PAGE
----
The Industrial Heritage Group
Leader:  Mike Stow - firstname.lastname@example.org - phone 01530 469152
The Industrial Heritage Group is for members who have an interest in our industrial heritage of trains, cars, planes, bikes, early manufacturing etc. to visit museums, railways, factories and other places related to our industrial past. We occasionally take a quite broad view of what constitutes "Industrial Heritage" if it is of interest to us!
Travel arrangements vary depending on how far we have to travel, but generally we meet in Ashby to car-share.
Our trips are normally on Wednesdays unless otherwise stated
|Sat 29th Jun||TBA||Cragside House and gardens, Northumberland||Mike Stow||Saturday 29th June to Monday 1st July. The first house in the world to be lit by hydroelectricity. Fantastic house and gardens worth a whole day visit. The hotel in Newcastle is now booked for 2 nights. Spend Sunday at Cragside with time on Saturday pm and Monday am to visit Newcastle town, the riverside and Discovery museum. Hotel rooms are now booked. Anyone else wishing to join us would need to book their own rooms in Newcastle.|
|Wed 31st Jul||TBA||Cliffe Hill quarry near Markfield||Mike Hardy||NOTE this is a week later than normal.A guided tour of the quarry|
|Wed 28th Aug||TBA||Great Central Railway North, Ruddington||Bill Devitt|
|Wed 25th Sep||TBA||Walsall Leather Museum and Bradley lock gate workshop||Bob Cornell|
|Wed 23rd Oct||TBA||Soho House, Birmingham||Mike Stow||Soho House was the home of industrialist Matthew Bolton and meeting place of the Lunar Society|
Wednesday 15th May. Strutt's North Mill, Belper
This proved to be a popular trip and a good turn-out headed off in several cars to Belper on a bright sunny morning. On arrival the Mill laid on the very important coffee and biscuits whilst we watched a short film about the history of Strutt's Mill . We were then introduced to our guide for the day. We were first shown some of the various machines in use before the industrialisation of the cotton spinning process when it was still a cottage industry followed by some of the earlier machines developed by Jedediah Strutt including one which enabled ribbed knitting on an ordinary hand-operated frame. This made him relatively wealthy.
We have all heard of Arkwright and his cotton mill at Cromford which was the world's first water-powered cotton spinning mill. Arkwright was not a wealthy man, and his 'manufactory' was partly funded by Strutt and built in 1771 . Strutt then built his own mill in Belper 1776 to become the second such in the world. The original timber-framed North Mill was built in 1786 but burnt down in 1803 and was replaced by a new one designed by his son William. This was one of the first fireproof structures in the world using cast iron columns and brick floors. This is the building still standing today. Several other mills followed on the site until by the 1850s Belper had a population of 10,000 people.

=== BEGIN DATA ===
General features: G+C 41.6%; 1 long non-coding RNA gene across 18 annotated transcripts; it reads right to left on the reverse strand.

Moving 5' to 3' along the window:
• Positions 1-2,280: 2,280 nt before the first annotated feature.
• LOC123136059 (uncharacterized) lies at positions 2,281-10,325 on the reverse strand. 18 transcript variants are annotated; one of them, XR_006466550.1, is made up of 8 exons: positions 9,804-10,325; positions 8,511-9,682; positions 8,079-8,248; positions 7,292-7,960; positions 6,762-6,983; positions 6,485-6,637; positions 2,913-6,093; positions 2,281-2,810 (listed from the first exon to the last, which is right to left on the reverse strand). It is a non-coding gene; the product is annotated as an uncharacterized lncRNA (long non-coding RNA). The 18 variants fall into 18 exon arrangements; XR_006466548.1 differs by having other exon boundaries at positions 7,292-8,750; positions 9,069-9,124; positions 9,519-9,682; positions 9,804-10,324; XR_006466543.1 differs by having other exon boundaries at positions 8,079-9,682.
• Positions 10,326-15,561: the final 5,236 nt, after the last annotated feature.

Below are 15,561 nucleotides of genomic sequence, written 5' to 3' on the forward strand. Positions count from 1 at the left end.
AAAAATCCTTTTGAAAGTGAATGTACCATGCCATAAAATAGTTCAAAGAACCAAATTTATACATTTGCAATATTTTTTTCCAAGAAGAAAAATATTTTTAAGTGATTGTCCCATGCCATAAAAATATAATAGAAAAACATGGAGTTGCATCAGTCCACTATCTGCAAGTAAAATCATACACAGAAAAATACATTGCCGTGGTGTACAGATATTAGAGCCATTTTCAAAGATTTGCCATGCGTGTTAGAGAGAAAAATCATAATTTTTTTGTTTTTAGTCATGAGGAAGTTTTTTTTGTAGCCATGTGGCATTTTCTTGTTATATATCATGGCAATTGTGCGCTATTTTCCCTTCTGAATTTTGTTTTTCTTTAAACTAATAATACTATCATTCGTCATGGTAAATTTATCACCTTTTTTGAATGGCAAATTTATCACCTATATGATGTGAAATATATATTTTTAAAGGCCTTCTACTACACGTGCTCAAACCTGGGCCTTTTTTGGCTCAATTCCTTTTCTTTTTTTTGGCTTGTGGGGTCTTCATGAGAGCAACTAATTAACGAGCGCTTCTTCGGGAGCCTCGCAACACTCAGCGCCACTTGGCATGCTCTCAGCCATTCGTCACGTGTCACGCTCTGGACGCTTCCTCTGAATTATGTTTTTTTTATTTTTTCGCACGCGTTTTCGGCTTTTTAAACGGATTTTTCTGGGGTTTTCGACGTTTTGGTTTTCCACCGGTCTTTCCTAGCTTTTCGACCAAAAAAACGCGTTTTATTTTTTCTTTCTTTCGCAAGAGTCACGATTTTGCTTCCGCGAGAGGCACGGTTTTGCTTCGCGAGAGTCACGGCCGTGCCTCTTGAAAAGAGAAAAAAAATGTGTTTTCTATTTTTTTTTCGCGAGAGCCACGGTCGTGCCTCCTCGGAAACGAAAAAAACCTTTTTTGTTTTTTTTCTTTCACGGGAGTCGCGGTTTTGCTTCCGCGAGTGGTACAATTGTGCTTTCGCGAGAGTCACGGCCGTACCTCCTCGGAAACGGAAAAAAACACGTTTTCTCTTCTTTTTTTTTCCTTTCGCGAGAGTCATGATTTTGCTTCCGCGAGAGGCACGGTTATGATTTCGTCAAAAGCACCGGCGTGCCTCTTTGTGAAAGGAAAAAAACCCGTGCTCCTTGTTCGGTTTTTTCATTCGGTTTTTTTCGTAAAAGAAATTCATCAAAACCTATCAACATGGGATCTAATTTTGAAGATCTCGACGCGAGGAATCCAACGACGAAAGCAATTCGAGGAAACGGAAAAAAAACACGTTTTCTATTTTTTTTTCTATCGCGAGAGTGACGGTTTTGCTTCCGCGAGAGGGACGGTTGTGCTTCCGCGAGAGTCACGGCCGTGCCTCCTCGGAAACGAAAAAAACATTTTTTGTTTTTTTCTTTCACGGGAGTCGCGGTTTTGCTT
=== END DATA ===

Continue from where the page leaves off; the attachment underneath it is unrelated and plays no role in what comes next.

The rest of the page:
Our tour continued into the basement to see the building's amazing construction and the site of the waterwheel (unfortunately now removed) which was 18 feet in diameter and 23 feet long. It was eventually one of 11 waterwheels on site and not even the largest!
We now assembled outside for a tour of Strutt's Belper, the streets of cottages which he built to attract workers to the area. We first walked around the attractive River Gardens which were provided for the workforce on their day off.
The mill mostly employed girls so he had to attract families with lots of them but also needed to find work for the men. Belper was traditionally a nail-making town therefore many men joined that trade but also framework knitting was common. (The mill incidentally didn't knit or weave cotton, it only produced spun yarn).
The cottages were better than average to attract incomers and are still standing today, occupying several, still-cobbled, streets. Strutt also built a school and a Unitarian chapel for the workforce. When the North Midland Railway came through Belper it would have cut the village in two, but Strutt insisted that the railway was built in an expensive cutting with 11 bridges over it so that the roads remain level and the trains out of site. It is regarded as one of George Stevenson's great achievements.
The whole area is fascinating and wandering the streets is like stepping back in time. Belper along with the whole of Derwent Valley is a Unesco World Heritage Site.
We retired to a nearby hostellery for an excellent and welcome lunch, very efficiently served by the landlord and his staff before travelling home.